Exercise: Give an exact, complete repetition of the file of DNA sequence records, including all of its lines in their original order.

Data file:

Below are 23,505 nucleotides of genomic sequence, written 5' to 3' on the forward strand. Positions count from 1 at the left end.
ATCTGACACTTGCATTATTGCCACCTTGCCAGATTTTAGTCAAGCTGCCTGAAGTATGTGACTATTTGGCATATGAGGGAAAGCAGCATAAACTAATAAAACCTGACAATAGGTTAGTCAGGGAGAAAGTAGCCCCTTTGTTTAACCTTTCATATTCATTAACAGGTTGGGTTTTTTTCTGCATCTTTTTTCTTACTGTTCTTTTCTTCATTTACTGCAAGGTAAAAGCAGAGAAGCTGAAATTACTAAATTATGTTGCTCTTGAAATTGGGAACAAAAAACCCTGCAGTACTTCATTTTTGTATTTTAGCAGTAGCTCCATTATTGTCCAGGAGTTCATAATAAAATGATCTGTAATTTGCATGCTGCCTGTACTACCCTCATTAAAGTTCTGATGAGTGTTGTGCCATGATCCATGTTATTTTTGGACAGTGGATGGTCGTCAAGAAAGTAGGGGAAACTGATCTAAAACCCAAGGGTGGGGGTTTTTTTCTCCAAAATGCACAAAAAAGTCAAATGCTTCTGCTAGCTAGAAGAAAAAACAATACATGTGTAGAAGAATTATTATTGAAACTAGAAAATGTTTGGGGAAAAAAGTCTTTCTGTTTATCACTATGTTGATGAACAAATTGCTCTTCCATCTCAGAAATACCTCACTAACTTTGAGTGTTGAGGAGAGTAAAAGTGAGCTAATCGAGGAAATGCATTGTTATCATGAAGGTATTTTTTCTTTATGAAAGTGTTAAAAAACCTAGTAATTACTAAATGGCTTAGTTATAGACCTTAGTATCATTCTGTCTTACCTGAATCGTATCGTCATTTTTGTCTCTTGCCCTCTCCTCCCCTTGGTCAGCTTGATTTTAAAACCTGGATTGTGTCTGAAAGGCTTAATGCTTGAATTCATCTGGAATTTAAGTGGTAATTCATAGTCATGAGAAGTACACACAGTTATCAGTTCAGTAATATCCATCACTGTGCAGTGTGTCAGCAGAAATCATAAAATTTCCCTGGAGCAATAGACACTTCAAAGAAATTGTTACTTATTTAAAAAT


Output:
Below are 23,505 nucleotides of genomic sequence, written 5' to 3' on the forward strand. Positions count from 1 at the left end.
ATCTGACACTTGCATTATTGCCACCTTGCCAGATTTTAGTCAAGCTGCCTGAAGTATGTGACTATTTGGCATATGAGGGAAAGCAGCATAAACTAATAAAACCTGACAATAGGTTAGTCAGGGAGAAAGTAGCCCCTTTGTTTAACCTTTCATATTCATTAACAGGTTGGGTTTTTTTCTGCATCTTTTTTCTTACTGTTCTTTTCTTCATTTACTGCAAGGTAAAAGCAGAGAAGCTGAAATTACTAAATTATGTTGCTCTTGAAATTGGGAACAAAAAACCCTGCAGTACTTCATTTTTGTATTTTAGCAGTAGCTCCATTATTGTCCAGGAGTTCATAATAAAATGATCTGTAATTTGCATGCTGCCTGTACTACCCTCATTAAAGTTCTGATGAGTGTTGTGCCATGATCCATGTTATTTTTGGACAGTGGATGGTCGTCAAGAAAGTAGGGGAAACTGATCTAAAACCCAAGGGTGGGGGTTTTTTTCTCCAAAATGCACAAAAAAGTCAAATGCTTCTGCTAGCTAGAAGAAAAAACAATACATGTGTAGAAGAATTATTATTGAAACTAGAAAATGTTTGGGGAAAAAAGTCTTTCTGTTTATCACTATGTTGATGAACAAATTGCTCTTCCATCTCAGAAATACCTCACTAACTTTGAGTGTTGAGGAGAGTAAAAGTGAGCTAATCGAGGAAATGCATTGTTATCATGAAGGTATTTTTTCTTTATGAAAGTGTTAAAAAACCTAGTAATTACTAAATGGCTTAGTTATAGACCTTAGTATCATTCTGTCTTACCTGAATCGTATCGTCATTTTTGTCTCTTGCCCTCTCCTCCCCTTGGTCAGCTTGATTTTAAAACCTGGATTGTGTCTGAAAGGCTTAATGCTTGAATTCATCTGGAATTTAAGTGGTAATTCATAGTCATGAGAAGTACACACAGTTATCAGTTCAGTAATATCCATCACTGTGCAGTGTGTCAGCAGAAATCATAAAATTTCCCTGGAGCAATAGACACTTCAAAGAAATTGTTACTTATTTAAAAAT